Monday, July 11, 2011

C'mon In Girls, the Water's Fine

Yeah, yeah, you've read this before. Or something close to it anyway.

The difference is fans of women's soccer in the United States don't need an introduction to the sport or to World Cup thrills.

But just as a year ago Landon Donovan and the U.S. men gave us 90 minutes of tension and then jubilation, so too Abby Wambach and the U.S. women (and a less-than-helpful Australian referee) gave us 122 minutes of nail-biting thrills against Brazil in the Women's World Cup yesterday and then tacked on a penalty shootout for good measure.

Megan Rapinoe and Abby Wambach celebrate Wambach's goal
(and Rapinoe's cross that set it up) at the death against Brazil.

Yesterday's match was the re-invigoration of soccer in our country that we so needed. Instead of its earliest ever exit from the World Cup, Wambach and her resilient, never-say-die teammates gave us a match for the ages and a lesson that makes us all feel a little bit better about the sport in our country. And maybe ourselves.

There's still a long way to go, no doubt about that. The Americans have to beat the surprising French in the semifinal and, if they get past Les Blues, either a team that has already bested them in this tournament (Pia Sundhage's native Sweden), or a Japan team that knocked out the favorites Germany in the quarterfinals.

While you have to like their chances, regardless of what happens in the semifinals and final, this game will likely be remembered as the match of the 2011 Women's World Cup, or perhaps any women's World Cup. Just as Donovan's goal, while ultimately not leading to a World Cup (or even a spot in the quarterfinals), was an example of grit and determination, so to the women's victory demonstrated guts, and heart, and most of all belief in the value of team.

Wambach's perfect header.

At the very least, the women made a believer out of their coach. "I come from Sweden," said Sundhage after the match, "and this American attitude, pulling everything together and bringing out the best performance in each other, that is contagious. I am very, very proud, and I'm very, very happy to be the coach of the U.S. team."  

The U.S. women faced a daunting task when the match began against a squad with the five-time defending world player of the year in Marta and several other teammates with, honestly, more flair than that possessed by any American player. An early own goal by Brazil seemed at the time a gift (the only one the Yanks received all evening), but may have caused them to play more tentatively as a result.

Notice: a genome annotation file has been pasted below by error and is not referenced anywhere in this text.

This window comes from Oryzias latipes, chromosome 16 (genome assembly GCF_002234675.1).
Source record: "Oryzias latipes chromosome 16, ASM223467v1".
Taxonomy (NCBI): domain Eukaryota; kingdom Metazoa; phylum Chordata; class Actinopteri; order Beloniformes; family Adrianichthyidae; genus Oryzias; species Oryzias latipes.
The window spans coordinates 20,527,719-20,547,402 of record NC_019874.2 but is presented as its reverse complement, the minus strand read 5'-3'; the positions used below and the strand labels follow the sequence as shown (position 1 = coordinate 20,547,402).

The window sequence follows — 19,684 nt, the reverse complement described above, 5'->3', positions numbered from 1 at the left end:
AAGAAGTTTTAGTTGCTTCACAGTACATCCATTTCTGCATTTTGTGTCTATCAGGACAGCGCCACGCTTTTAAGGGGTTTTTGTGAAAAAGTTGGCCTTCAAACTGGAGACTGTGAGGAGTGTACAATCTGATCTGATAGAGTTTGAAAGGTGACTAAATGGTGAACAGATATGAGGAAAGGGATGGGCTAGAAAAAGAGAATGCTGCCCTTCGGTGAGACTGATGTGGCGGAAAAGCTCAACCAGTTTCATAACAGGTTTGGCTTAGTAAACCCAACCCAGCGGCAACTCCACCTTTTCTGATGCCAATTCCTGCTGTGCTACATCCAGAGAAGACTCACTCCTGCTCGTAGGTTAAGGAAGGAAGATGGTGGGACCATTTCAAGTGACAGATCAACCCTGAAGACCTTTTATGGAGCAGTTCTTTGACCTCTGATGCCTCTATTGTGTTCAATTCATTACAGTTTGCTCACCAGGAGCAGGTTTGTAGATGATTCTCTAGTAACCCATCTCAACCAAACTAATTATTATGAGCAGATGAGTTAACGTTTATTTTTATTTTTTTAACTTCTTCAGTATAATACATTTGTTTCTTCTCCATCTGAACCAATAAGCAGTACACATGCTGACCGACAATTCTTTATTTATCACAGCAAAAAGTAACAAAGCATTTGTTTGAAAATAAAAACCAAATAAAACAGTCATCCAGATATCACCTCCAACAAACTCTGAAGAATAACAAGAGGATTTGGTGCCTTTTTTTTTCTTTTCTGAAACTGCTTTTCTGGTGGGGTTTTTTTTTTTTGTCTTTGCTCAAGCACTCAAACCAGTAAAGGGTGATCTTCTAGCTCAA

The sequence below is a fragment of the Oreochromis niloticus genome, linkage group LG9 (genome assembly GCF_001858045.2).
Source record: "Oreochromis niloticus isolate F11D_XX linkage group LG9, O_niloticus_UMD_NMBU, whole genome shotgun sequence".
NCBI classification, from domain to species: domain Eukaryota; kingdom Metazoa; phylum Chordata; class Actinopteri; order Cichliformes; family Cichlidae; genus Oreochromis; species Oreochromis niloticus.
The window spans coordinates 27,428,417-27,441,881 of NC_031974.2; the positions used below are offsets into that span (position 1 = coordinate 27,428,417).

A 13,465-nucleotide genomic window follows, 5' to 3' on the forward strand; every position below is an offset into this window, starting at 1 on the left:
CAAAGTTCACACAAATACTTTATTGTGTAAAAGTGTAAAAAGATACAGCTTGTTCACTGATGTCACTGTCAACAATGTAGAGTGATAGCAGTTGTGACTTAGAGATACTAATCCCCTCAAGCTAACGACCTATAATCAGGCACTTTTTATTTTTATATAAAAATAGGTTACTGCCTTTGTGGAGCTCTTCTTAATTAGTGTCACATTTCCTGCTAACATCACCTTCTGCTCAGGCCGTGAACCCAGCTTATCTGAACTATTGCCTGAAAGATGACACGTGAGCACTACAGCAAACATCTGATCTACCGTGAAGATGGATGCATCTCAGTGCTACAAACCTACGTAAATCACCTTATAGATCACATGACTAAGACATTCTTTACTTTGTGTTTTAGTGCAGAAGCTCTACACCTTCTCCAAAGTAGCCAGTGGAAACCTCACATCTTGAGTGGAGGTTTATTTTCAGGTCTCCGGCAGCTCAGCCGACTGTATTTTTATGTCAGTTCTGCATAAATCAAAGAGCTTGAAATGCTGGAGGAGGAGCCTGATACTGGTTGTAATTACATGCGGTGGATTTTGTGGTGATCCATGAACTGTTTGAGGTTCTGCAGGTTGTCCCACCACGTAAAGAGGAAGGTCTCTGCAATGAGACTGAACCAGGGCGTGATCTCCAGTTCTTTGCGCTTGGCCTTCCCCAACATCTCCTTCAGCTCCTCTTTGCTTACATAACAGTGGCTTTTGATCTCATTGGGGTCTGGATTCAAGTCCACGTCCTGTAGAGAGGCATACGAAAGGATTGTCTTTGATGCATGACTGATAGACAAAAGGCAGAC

It would be easy to dwell on the negatives of the next two hours of soccer that followed that first goal.  Horrible refereeing decision upon bad. Cynical play and play-acting by the Brazilians. Even, surprisingly, at times clueless commentary by the usually fine Ian Darke and Julie Fouty (90 plus 15 plus 15 equals 120, not 115 y'all). More globally, whether it's good that the women's game appears to be evolving into the same bad-tempered, cynical affair that marks the men's game. Or whether our apparent malaise regarding women's soccer is indicative of a misogynistic turn that my favorite soccer blogger, Fake Sigi, thinks our nation has taken in the last 12 years.

But we'll leave all that for another day (if ever). Now is the time to just revel. In the accomplishments of a team of resolute women who ignored at best horrible misfortune and at worst a stacking of the deck against them. In a team that stuck to the task at hand and believed, when all seemed lost, that they would persevere.

Or, as Wambach said after the match: "I think that is a perfect example of what this country is about. What the history of this team has always been. We never give up. We literally went to the last second it seems."

The reference in the title to this post is to the Donovan goal a year ago, and to Delmar's invitation to join the nation of believers in O Brother Where Art Thou? But perhaps a better observation from Delmar for yesterday's game, and our reaction to it, comes after Delmar thinks that he has discovered that his fellow escapee Pete in an altered state. "Them syreens did this to Pete." says Delmar. "They loved him up and turned him into a toad."

What's the state of U.S. soccer? For at least one day, it's about as good as it can get, thanks to the sirens of our national team. Color us grey and cover us with warts for all we care.

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